I would completely separate personality from class. How would I do it? Well, I'm not a professional so I haven't brainstormed properly but the previous sentence is a good start. Is anyone else as neurotic as I am or am I a total outlier? Systematically it shouldn't be difficult to accomplish, it could even be dynamic but I might be getting ahead of myself on that.

Your post comes off confusing to me since you seem to be stating that: you want a character that excels at both combat and dialogue, to the best of both abilities, in all cases, so that everything can be perfect for you... but without the character being flawed by being "too powerful."

 

I'm also not sure that a world where a brute force Barbarian can have as charming a dialogue engagement as a Holy Paladin... can be considered "perfect."

 

I think the answer to your problem lies within your opening remark, "I have played this game to L11'ish atleast 5 times"

 

Okay so on the 6th time, play it with a lead character built for optimal dialogue. When you beat the game, replay it with a lead character built for mass combat destruction. Had you done this from the start, you would only have endured 2 full playthroughs with a perfect experience on both sides of the gaming spectrum. Instead of 5 different unsuccessful attempts.

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IRoll20s. Set all stats to 20. Problem solved. :p

 

lol I have considered this but then the character would be flawed again in a different way, too powerful. 

 

If that is the case, then you cannot have an "unflawed" character. Which, in my opinion, is a good (realistic) thing. The point of the balancing act they are doing is so there is no perfect build.

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I don't think you have a good gripe on this one, Vicarious, especially since part of the point of having specific dialogue for races, classes, personal history between the interlocutors, as well as skills and stats, is that there're consequences for player decisions. I also don't think that there should be 'balance' or any real attempt at parity is terms of spreading out these checks. Intelligence and Perception *should* provide the best options, kind of like PS:T where Wisdom, Intelligence, and Charisma had the most weight in terms of additional responses. On the other hand, having all stats have an impact where it can be logically explained appeals to me and that exists in the game.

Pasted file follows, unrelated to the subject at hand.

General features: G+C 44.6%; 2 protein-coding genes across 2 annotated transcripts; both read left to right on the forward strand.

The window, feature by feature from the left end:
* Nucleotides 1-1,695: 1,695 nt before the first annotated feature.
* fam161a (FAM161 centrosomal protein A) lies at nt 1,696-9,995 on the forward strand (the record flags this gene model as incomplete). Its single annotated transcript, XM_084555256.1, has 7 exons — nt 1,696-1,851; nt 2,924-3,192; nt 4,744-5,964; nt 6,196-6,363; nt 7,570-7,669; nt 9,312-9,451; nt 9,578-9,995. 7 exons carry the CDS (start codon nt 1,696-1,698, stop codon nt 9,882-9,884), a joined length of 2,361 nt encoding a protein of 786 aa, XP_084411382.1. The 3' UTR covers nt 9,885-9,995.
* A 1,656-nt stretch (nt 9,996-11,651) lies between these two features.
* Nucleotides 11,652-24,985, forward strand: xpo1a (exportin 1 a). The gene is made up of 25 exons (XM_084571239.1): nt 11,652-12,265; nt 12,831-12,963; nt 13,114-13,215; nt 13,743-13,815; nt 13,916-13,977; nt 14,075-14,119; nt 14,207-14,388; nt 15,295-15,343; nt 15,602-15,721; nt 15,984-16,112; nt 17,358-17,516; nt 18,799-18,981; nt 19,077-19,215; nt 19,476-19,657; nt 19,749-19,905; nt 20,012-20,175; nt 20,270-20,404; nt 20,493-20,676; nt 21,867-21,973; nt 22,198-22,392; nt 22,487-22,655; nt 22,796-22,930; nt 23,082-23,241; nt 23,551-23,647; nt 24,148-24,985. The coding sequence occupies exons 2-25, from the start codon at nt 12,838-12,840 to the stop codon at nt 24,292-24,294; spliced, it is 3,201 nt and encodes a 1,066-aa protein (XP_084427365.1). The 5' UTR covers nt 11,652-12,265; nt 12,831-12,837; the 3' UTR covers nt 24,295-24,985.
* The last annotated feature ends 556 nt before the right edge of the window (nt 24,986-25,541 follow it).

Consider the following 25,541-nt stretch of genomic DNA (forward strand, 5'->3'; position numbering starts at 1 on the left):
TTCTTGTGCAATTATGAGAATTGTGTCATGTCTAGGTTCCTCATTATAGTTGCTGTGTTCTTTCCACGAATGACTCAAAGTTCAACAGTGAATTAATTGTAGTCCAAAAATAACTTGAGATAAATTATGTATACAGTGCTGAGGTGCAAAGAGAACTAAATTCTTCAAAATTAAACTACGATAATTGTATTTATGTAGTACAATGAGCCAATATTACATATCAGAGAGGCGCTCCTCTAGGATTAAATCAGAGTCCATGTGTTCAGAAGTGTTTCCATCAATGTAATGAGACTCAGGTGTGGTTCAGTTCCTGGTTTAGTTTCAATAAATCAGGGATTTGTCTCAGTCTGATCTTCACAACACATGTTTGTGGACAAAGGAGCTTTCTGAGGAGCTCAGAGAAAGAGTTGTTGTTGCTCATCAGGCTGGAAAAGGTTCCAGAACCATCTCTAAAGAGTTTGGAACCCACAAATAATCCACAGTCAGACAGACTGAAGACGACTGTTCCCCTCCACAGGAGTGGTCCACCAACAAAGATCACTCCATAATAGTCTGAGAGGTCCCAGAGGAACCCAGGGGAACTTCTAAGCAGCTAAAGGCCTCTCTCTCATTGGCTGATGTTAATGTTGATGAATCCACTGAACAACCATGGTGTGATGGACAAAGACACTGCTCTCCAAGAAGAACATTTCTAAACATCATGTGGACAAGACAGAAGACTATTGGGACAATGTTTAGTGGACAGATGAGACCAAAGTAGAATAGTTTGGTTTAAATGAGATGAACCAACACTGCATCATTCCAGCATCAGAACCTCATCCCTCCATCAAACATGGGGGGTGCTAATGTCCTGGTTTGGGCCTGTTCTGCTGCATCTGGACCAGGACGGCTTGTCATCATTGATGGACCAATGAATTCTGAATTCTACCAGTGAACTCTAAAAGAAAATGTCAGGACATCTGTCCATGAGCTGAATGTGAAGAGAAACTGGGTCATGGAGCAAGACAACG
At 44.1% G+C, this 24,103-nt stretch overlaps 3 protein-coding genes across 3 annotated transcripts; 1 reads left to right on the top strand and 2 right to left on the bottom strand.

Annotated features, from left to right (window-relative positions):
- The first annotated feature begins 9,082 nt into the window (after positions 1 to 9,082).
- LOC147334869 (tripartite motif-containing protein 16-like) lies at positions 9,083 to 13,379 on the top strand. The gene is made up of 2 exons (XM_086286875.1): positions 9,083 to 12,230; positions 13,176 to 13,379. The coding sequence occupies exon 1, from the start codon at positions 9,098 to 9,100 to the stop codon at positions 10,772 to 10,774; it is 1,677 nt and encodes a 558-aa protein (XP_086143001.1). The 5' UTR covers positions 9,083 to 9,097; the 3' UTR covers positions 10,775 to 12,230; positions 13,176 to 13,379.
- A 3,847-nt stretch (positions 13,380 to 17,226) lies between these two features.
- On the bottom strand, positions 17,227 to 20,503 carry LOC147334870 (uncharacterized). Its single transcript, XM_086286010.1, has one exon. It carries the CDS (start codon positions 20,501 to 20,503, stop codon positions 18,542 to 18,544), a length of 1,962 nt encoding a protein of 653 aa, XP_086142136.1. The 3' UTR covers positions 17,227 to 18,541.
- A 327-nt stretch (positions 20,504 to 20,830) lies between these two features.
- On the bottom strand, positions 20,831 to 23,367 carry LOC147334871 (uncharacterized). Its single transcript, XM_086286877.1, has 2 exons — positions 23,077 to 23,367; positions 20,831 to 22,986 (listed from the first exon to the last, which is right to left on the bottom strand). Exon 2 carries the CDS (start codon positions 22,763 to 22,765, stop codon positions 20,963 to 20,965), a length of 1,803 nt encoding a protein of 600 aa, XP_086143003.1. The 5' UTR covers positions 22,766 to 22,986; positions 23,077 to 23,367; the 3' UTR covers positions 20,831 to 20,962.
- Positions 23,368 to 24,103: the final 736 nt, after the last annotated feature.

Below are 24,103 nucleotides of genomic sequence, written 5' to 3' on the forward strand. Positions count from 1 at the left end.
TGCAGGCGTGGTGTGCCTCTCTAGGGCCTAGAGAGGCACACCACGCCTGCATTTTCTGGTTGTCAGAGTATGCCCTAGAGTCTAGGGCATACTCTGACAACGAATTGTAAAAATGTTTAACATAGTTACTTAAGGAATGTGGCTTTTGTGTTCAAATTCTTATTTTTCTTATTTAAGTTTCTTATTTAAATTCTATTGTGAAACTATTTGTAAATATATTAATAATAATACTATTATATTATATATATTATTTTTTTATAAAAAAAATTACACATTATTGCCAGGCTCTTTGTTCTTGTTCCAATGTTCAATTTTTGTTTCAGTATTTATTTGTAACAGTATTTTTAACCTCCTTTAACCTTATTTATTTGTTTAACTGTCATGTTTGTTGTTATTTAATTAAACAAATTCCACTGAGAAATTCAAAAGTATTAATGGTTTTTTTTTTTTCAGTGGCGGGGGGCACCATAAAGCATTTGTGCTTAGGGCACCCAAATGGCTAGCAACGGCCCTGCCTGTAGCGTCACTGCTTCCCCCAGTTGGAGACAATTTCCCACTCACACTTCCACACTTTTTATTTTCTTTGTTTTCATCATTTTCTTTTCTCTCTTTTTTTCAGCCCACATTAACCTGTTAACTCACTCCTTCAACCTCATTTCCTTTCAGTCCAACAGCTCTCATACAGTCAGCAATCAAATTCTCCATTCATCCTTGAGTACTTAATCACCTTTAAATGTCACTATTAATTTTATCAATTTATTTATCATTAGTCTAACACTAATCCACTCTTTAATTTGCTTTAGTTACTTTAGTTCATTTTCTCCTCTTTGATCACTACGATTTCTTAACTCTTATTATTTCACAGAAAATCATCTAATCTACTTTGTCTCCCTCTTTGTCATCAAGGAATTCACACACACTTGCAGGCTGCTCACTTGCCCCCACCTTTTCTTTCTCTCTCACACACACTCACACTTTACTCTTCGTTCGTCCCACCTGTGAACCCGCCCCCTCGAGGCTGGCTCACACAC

But I am sympathetic. I felt like I had to do everything in PS:T. I finished the game a few times just playing through and scouring everything. Then, I edited my stats which I had to do with a hex editor on a saved game if I remember it right. It's been a while. Even then, I was curious, so I eventually, a long time after I'd first played and finished it, I got a dialogue editor and simply read all the options for every exchange. ...But I would have felt robbed of the experience if I could have just made the 'perfect' character straight out of the box.

 

This is kind of like those situations where folks like consequences but many become irritated or even irate if there's a quest-choice whereby finishing one quest prevents completing of the other, or where previous actions make optimal completion of a future quest impossible. I like those kinds of choices and consequences, although, as an aside, I beleive the devs need to make sure the player understands them early so it isn't a nasty surprise later.

 

EDIT: meant to say gripe, not grip. Grip just came off rude to me.


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I had my issues with PST as well!! I think some are misunderstanding what I'm saying here. I enjoy most the tweaking of and resultant performance of a character and party. I will not make concessions in a character to allow for dialog. The problem with this is that I love additional dialog and choices as well!! If the two were separated from each other I would be happy. I do not want to have all dialog options available, this isn't what I mean by "a perfect character in my mind". I just feel logically combat performance and personality shouldn't be so closely tied.

 

An alternate skill system for developing the personality of a character and thereby unlocking additional dialog and choices as you travel. Completely unrelated to the combat performance of the character. "Through your travels and encounters you have experienced many behaviors and choose apply this experience to the study of (Disposition, Intellect, Body language, Persuasion, etc.)" You still have to make limited choices on how your character is perceived in the world. I hope this better describes what I'm saying.